This Thursday is Thanksgiving in the U.S. It’s nice to pause and count our blessings every year on that day. And it’s easy if you are fortunate enough to spend the day with dear family and friends—special relationships that we count among our greatest blessings.

In the area where I live, Storm Sandy is still a very fresh experience.

As I reported in last week’s post, I was among the people for whom Storm Sandy amounted to an inconvenience: We lost power in our house for five days, had no cell service near my house for five days, had no internet in our house for eight days, and lost power in my office for eight days.

I’ve touched base with many people in the aftermath of the storm—family, friends, business associates, and others I’ve met in the course of daily life, such as people working in stores. As I reported in last week’s post, almost to a person, those who did not suffer a devastating loss replied to my e-mails, text messages, and calls with some variation of “It could have been worse.”

In essence, we were given an early opportunity to give thanks. Here are some of the notes I received:

“I was one of the lucky ones.”

“We were lucky.”

“We did much better than most. Glad it’s behind us. Praying for those who lost so much.”

“We were without power for a while but everyone is safe.”

“As with everyone affected, it has been a stressful time and we are doing what we can…We try to maintain perspective and realize it could have been worse.”

“…without power through Saturday. Grateful that’s all it was.”

“…most importantly, we have our lives and our health…”

“We are considering ourselves fortunate in comparison to many other people who experienced more significant damage/loss.”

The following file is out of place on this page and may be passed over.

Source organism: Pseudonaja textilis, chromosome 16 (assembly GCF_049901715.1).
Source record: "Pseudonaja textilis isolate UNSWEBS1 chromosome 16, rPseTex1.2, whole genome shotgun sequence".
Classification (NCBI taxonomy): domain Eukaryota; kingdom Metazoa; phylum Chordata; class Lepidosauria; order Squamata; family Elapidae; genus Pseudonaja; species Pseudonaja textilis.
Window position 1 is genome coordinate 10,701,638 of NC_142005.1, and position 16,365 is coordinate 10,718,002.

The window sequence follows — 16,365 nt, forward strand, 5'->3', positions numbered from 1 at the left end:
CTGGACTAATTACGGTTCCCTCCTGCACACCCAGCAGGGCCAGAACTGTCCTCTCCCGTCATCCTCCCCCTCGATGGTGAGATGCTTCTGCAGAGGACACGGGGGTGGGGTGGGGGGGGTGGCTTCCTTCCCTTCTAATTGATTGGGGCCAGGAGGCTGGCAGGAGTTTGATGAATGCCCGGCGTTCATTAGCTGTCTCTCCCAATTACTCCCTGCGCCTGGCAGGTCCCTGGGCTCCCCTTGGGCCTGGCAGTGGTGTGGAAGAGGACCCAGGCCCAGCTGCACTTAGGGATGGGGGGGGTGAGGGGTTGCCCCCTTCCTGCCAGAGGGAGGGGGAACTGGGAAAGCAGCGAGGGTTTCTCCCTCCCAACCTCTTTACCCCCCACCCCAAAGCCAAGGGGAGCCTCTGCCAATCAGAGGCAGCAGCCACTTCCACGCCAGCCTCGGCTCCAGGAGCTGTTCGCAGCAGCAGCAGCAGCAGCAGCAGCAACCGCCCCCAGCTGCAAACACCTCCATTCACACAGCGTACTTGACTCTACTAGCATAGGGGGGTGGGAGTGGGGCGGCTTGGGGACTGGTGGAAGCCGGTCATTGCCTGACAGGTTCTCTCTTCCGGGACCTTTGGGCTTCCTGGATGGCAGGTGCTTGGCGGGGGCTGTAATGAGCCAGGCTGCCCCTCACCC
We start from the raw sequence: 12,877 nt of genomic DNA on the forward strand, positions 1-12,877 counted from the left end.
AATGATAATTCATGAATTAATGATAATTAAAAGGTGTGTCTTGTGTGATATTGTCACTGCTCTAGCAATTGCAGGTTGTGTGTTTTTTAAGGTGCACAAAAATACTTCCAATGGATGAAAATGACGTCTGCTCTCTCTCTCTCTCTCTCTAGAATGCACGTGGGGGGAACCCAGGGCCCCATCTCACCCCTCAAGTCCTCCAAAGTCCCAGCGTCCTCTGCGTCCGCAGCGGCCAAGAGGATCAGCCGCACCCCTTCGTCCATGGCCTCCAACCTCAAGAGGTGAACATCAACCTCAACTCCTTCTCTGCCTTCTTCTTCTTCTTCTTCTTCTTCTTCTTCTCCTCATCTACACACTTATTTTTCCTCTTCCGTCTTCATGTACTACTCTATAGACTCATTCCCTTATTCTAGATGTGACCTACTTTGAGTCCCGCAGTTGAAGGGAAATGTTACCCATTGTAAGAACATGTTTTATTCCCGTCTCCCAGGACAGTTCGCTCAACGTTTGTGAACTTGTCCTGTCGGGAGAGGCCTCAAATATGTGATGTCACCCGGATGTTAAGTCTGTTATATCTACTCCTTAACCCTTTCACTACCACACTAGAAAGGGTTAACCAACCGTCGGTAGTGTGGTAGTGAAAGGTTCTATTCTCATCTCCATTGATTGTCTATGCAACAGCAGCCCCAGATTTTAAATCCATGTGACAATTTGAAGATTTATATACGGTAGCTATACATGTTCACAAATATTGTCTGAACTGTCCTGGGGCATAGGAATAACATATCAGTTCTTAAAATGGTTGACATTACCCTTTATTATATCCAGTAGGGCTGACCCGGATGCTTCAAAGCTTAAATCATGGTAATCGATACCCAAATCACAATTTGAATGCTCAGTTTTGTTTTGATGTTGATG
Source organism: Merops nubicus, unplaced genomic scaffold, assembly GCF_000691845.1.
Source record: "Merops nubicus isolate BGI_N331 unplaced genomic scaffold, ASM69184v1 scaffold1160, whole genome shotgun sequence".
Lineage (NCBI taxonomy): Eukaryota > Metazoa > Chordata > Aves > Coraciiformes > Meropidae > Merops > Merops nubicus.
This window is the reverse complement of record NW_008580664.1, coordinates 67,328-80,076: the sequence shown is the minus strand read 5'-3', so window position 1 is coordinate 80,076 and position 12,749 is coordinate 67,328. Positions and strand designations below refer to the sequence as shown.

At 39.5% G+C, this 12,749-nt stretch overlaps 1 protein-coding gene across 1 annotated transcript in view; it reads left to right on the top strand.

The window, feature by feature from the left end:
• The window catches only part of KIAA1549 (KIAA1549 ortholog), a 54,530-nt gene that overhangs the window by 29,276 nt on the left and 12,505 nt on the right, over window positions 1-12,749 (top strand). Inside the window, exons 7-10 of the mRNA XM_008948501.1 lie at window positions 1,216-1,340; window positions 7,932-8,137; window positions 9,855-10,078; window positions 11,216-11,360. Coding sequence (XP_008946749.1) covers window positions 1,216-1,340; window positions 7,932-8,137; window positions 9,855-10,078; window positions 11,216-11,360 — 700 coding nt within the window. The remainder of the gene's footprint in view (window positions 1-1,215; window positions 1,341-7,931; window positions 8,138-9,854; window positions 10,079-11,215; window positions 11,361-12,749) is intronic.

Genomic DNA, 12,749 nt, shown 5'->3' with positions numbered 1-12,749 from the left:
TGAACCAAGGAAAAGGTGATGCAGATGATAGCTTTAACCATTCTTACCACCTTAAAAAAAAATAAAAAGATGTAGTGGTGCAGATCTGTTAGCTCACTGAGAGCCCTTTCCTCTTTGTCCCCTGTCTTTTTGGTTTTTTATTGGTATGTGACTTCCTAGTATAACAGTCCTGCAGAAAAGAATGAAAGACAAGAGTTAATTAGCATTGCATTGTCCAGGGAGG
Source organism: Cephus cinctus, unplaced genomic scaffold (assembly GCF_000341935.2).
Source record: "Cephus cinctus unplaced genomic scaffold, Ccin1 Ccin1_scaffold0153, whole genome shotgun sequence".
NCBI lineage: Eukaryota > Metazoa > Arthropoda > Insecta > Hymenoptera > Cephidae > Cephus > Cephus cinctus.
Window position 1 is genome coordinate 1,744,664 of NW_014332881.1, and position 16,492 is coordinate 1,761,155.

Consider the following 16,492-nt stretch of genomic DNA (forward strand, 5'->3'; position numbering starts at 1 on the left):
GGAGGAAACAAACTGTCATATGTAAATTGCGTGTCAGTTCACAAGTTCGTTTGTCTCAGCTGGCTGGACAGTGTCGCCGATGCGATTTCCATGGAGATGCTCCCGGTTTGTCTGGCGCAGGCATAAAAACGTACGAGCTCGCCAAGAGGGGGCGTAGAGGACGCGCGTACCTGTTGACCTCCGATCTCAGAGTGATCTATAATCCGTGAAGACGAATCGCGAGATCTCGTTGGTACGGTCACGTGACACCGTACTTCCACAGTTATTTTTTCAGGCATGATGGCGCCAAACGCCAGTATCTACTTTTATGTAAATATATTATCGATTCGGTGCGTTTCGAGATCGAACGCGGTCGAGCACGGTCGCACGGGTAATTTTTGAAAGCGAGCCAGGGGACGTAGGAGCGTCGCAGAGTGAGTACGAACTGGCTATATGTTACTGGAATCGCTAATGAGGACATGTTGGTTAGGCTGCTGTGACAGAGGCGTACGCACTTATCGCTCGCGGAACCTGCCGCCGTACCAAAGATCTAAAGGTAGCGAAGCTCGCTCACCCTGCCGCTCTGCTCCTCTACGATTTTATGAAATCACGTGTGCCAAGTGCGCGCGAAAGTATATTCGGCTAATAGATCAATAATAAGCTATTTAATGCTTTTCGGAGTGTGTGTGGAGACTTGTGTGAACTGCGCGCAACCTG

“We were luckier than many.”

“All we lost was power. We were fortunate.”

“We were very lucky, compared to others…it could have been much worse!”

“It was stressful but could have been worse.”

“We are well and blessed to have survived this storm. We do not have electricity or heat but we have each other and that is what matters most!”

“Considering what we saw on TV or heard in the news, we were the lucky ones.”

“A tree landed on our roof and came thru the bedroom wall, we lost most of our deck, we had some flooding in the basement, and we lost one car. Other people had it much worse.”

Let’s not wait until another storm to count our blessings. And let’s not wait until next Thanksgiving. Start a new habit right now. Stop and count your blessings on a regular basis. Daily would be awesome. At the very least, try to make a habit doing so on a weekly basis. I send out a reminder to stop and list those things you are grateful for every Saturday morning to everyone who “likes” the Six Simple Rules Facebook page (so if you don’t already, like us on Facebook to get that reminder.)

It’s a proven happiness strategy to create a gratitude list, whether privately, or publicly. I welcome your list in the comments here…

My best regards,